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5
votes
MATLAB loops are slow. This is known. If you use something like C++ or Julia you'll get much closer (like 5x-10x or so IIRC). So that's why it's super crazy. Still, the algorithms that MATLAB is call …
answered Jan 18 '18 by Chris Rackauckas
3
votes
Using the interpolation to come up with an error estimate of the continuous (dense) solution is known as residual control. This is done quite frequently when the Runge-Kutta methods are utilized for d …
answered Sep 2 '18 by Chris Rackauckas
2
votes
MATLAB's ODE solvers can use what are known as Event functions to achieve this. I also link someone who posted a good quick example to show how to use it that is close to your use-case.
answered Apr 26 '16 by Chris Rackauckas
6
votes
No. Different discretizations are stable/unstable on different PDEs. There is no one size fits all approach to the whole class of PDEs. (Even for ODEs there are generic methods but which methods are …
answered Aug 13 '18 by Chris Rackauckas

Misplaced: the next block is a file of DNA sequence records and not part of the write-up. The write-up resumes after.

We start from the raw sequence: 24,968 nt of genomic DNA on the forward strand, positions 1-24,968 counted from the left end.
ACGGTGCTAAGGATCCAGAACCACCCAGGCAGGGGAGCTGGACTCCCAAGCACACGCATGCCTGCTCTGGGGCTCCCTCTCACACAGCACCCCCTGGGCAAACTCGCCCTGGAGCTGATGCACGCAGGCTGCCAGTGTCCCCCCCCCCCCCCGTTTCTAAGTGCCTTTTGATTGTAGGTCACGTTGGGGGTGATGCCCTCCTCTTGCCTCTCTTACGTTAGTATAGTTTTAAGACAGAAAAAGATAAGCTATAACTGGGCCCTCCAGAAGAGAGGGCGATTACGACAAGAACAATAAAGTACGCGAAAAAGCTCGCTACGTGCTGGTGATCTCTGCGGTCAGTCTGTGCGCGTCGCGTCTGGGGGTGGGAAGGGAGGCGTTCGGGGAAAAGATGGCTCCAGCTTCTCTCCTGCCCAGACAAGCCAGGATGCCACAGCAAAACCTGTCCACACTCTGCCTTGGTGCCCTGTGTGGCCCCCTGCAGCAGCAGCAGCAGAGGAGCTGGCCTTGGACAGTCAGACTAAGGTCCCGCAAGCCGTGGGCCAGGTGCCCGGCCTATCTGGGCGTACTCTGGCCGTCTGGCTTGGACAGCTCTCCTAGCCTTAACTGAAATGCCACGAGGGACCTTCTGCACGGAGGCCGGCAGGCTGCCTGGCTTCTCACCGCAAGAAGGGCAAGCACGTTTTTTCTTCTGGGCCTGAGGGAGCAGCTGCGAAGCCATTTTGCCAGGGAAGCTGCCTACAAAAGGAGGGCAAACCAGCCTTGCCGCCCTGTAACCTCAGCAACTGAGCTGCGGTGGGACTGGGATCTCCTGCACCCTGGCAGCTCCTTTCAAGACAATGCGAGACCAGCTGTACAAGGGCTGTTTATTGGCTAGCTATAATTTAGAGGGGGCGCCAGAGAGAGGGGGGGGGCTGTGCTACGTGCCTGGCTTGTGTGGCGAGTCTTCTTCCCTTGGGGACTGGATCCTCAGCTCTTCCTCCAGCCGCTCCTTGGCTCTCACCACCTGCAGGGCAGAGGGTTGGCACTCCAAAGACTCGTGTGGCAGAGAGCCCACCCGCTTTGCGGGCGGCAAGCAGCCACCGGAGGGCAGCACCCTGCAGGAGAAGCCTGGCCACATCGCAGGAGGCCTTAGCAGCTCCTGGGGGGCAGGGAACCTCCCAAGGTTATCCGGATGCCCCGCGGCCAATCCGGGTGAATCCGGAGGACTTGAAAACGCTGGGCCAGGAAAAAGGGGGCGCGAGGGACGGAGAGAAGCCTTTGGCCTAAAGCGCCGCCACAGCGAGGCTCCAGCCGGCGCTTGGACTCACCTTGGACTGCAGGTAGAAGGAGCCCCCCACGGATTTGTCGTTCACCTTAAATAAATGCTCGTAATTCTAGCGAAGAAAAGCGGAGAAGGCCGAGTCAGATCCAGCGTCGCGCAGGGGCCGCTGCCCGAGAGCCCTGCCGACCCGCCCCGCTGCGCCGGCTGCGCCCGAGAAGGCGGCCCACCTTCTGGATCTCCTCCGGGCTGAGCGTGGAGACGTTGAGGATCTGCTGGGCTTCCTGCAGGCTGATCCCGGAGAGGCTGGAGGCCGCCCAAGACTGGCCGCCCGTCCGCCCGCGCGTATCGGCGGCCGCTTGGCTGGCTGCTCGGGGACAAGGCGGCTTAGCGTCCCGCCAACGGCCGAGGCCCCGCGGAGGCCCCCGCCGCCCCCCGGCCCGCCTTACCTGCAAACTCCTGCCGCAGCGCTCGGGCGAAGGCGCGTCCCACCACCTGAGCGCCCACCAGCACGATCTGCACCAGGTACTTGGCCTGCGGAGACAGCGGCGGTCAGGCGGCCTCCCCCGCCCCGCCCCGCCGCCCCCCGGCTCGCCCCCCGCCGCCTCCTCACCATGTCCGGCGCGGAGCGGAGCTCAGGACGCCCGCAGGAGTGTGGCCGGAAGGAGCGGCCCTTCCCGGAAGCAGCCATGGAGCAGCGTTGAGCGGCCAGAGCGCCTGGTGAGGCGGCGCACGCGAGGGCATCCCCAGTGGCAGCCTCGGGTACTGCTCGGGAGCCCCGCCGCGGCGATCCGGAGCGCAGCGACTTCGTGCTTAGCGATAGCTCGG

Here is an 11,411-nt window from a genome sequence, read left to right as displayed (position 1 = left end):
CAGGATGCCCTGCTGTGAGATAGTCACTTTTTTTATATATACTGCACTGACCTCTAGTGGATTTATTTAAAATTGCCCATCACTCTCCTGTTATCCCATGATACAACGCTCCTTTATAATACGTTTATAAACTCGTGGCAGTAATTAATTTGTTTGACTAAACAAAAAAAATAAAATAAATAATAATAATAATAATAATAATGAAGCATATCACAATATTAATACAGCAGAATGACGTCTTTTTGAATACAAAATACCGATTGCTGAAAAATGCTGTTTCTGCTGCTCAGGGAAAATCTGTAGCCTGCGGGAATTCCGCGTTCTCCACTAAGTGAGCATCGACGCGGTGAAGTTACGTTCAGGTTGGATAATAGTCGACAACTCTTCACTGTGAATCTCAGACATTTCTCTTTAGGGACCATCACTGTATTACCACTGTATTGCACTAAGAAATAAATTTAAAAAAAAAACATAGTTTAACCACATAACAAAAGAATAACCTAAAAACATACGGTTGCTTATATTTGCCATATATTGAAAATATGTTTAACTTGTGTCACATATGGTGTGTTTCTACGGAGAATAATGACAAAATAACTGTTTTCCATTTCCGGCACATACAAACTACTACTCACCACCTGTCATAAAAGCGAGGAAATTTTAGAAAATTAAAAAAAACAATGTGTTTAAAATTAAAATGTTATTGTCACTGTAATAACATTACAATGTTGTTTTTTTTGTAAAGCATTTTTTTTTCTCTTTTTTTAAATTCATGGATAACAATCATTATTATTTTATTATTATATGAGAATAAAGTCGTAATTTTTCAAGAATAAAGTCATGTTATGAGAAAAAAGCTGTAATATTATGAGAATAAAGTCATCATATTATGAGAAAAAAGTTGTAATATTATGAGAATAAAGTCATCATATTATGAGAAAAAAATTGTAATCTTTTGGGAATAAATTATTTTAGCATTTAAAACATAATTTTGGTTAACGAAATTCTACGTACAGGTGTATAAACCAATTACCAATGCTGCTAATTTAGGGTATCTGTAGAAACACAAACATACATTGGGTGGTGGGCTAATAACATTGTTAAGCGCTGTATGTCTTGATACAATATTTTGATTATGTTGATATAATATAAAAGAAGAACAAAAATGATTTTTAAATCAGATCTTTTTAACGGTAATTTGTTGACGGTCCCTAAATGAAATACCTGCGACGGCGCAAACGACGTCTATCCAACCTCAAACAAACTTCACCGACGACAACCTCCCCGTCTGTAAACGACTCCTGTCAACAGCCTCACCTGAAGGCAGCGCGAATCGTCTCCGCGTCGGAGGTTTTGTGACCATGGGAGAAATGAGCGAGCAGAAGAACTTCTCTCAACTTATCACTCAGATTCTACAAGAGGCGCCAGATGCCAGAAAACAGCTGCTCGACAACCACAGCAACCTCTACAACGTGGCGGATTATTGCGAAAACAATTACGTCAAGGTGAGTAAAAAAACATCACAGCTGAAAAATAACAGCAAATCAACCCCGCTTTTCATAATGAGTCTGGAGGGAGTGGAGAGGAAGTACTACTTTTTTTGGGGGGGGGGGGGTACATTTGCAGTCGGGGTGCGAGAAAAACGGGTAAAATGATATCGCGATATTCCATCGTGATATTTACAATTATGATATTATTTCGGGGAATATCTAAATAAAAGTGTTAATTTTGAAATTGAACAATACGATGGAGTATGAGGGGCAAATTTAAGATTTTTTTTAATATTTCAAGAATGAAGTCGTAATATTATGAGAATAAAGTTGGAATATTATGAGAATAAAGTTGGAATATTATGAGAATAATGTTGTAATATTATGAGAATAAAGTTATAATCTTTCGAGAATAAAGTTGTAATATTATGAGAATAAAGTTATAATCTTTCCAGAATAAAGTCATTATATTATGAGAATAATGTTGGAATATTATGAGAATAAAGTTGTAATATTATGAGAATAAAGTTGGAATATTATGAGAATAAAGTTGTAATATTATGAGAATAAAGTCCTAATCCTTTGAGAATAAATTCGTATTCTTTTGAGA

2
votes
Take a classic paper like this one from Davie and Gaines on solving the stochastic heat equation. By equation (2) they say We consider finite-difference approximations to (1). The simplest such a …
answered Jul 4 by Chris Rackauckas
4
votes
This seems to be in common for most schemes, as the Butcher tableau for the implicit part has only nonzero elements in the first column. However, this does not seem like an implicit treatment. What …
answered Feb 19 '18 by Chris Rackauckas
1
vote
Ignoring Newton's method here is the wrong approach! The fact that you're using Newton's method is what makes this cheap to add, and is what makes singular mass matrices possible. Essentially look at …
answered Mar 3 by Chris Rackauckas
6
votes
First of all, don't even consider "optimizing" before you're using the right integration method. Chucking more computers at the problem may sound like the easiest way to solve it, but in reality it wi …
answered May 25 '18 by Chris Rackauckas